Is the recent media buzz over findings that some docs seem to order too many tests electronically a reason to abandon eHealth? Not really. Here’s why…
Eons ago (I’m speaking in technological time), someone thought it was a good idea to adopt information communication technologies (ICTs) to health care, and they called that project “eHealth”. Back then eHealth was probably a good name, too: the health care system was primarily paper based, while most (okay all) other sectors, and society at large, were rapidly adopting electronic information systems as part of their daily activities. Putting the “e” in health was a way of explaining what the big idea was to the average person who, at the time, was still wrapping his head around email (another industry that has since been “e-ified”). At the same time, arguing that we should move towards eHealth was a way of suggesting that the various players in health care—nurses, doctors, hospital administrators, average Canadians, and so on—could benefit from ICTs.
Eons went by (technological time once again), and the Internet changed the world, for better and worse. On the balance, I tend to argue that the benefits of these changes outweigh the bad stuff. Email, Google, Wikipedia, iTunes and, yes, even Facebook, are just a few of the refined technologies that appear to have come out on the positive side of the balance.
Health care, on the other hand, is still in its Internet infancy. Most health information systems are not fully digital, most of those that are do not talk to one another, most doctors do not use electronic health records, and a critical group of players—ordinary citizens—have little or no access to digitized versions of their health data.
It’s bizarre and ironic, given all the beneficial stuff that’s happened over there on the Internet, that some people are still questioning whether or not eHealth, as a broad initiative, is worth investing in. But it seems that is, indeed, the going concern of some prominent health commentators.
Most recently (and quite ironically) the media went into a state of frenzy over an article published in Health Affairs, which appeared at first glance to suggest that doctors with access to electronic test results ordered more tests. Upon reading the report (more likely, I suspect, the press release by Health Affairs), media outlets like the Washington Post, the New York Times and the CBC ran stories (which found their legs on social media sites to a large extent) suggesting that the study legitimately called into question the entire eHealth agenda.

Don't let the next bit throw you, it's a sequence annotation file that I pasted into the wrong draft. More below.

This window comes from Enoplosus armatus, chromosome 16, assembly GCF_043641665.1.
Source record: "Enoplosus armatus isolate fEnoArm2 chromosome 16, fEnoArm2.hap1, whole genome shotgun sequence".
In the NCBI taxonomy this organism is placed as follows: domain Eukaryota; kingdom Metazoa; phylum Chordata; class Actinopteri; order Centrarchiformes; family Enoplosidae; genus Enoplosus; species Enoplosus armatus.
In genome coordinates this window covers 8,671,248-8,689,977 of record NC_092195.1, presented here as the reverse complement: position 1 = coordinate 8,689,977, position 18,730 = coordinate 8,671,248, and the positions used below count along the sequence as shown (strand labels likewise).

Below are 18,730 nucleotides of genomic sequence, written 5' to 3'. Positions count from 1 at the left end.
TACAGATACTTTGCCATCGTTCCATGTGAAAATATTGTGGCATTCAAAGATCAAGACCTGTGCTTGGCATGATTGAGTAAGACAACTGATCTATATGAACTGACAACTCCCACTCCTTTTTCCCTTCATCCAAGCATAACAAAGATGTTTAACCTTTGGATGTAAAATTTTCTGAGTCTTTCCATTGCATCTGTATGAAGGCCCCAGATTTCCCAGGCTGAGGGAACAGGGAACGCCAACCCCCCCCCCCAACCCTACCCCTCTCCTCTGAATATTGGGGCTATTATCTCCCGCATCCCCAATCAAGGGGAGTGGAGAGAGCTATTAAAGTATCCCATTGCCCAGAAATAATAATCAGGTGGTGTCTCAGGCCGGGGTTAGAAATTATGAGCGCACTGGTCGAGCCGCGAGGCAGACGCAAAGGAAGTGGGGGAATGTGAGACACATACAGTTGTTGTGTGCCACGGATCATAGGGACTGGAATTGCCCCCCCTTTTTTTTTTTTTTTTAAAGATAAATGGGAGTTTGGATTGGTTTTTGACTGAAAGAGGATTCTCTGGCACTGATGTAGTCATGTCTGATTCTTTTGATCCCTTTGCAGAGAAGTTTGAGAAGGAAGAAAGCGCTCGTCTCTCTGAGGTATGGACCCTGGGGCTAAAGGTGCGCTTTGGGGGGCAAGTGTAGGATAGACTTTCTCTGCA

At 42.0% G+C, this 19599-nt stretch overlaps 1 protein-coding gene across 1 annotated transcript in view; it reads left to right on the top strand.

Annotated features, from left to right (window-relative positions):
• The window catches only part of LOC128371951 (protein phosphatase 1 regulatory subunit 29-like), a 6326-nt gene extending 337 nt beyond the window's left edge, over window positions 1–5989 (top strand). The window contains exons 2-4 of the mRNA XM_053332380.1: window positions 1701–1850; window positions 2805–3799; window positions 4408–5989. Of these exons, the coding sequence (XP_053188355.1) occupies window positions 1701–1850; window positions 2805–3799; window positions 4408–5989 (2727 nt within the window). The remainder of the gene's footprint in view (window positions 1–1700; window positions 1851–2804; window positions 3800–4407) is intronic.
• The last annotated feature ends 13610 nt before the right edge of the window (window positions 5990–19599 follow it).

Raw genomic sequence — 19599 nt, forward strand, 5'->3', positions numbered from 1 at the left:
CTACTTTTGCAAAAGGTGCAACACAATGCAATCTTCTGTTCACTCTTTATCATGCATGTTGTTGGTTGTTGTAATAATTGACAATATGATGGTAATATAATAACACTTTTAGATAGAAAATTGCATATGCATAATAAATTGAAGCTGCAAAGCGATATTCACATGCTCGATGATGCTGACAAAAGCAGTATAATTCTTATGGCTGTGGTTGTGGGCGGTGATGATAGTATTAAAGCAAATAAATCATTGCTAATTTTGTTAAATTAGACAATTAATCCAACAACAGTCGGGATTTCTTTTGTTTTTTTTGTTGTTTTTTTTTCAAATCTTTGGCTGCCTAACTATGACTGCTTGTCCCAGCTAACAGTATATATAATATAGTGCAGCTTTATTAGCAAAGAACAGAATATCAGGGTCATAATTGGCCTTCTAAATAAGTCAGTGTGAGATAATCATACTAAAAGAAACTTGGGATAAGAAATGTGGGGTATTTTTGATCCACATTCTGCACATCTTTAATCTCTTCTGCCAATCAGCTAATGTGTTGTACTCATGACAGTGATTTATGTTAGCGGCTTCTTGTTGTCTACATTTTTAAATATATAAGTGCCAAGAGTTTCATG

In response, Julia Belluz posted an article on the MacLean’s blog “Science-ish”, that was, in part, a call for more research into the benefits of eHealth.
Fair enough. Not much research has been done on eHealth technologies, and it’s always nice to have evidence to back up your claims. This lack of evidence might seem shocking considering the nearly $4 billion that has been spent on eHealth in Canada to date. I take no issue with a call for more research into the various technologies that comprise the larger system we still refer to as eHealth.
However, Belluz didn’t merely call for more research into eHealth. In addition, and in contrast to her colleagues, she pointed to the many obvious problems with the paper that had caused so much of a stir in the first place. Quite rightly, she dismissed its findings almost entirely.
Why? The paper says little about the technology it studied (there were serious problems with the study), and next to nothing at all about “eHealth” in general.
In addition to the problems Belluz points to, I’ll add the following caveat for anyone reporting on a study related to a particular “eHealth technology”: The fact that software X results in negative consequence Y, is not evidence that it does not have any benefits, nor is it evidence that can generalize to eHealth more broadly. It is evidence that software X had negative consequence Y. It’s evidence of nothing more, nothing less.
Unfortunately, the journalists and editors at the Washington Post, The New York Times, and the CBC (among others), seem to have overlooked this important relationship between any particular eHealth technology, and the broader project of eHealth.
An analogy might be useful. The fact that there is evidence that Facebook raises considerable privacy concerns (and even violates individuals’ privacy in many cases) is not evidence that there are no benefits associated with using Facebook (though there may not be). The fact that Facebook raises considerable privacy concerns is also not (most emphatically not) evidence that the Internet is of no benefit to society.
But that is precisely the argument those journalists made against eHealth in their articles. They argue that because there are a couple of pieces of software out there that seem to offer little or no benefit, or that seem at first glance to have the opposite of an intended effect to the health system, that we should be wary of the entire eHealth project.
The problem here seems to be in understanding what eHealth consists of. It is not a single piece of software, any more than Facebook is the Internet. eHealth is the broad and multi-faceted application of ICTs to the health care system. It is much more than any one (or thousand) of its components.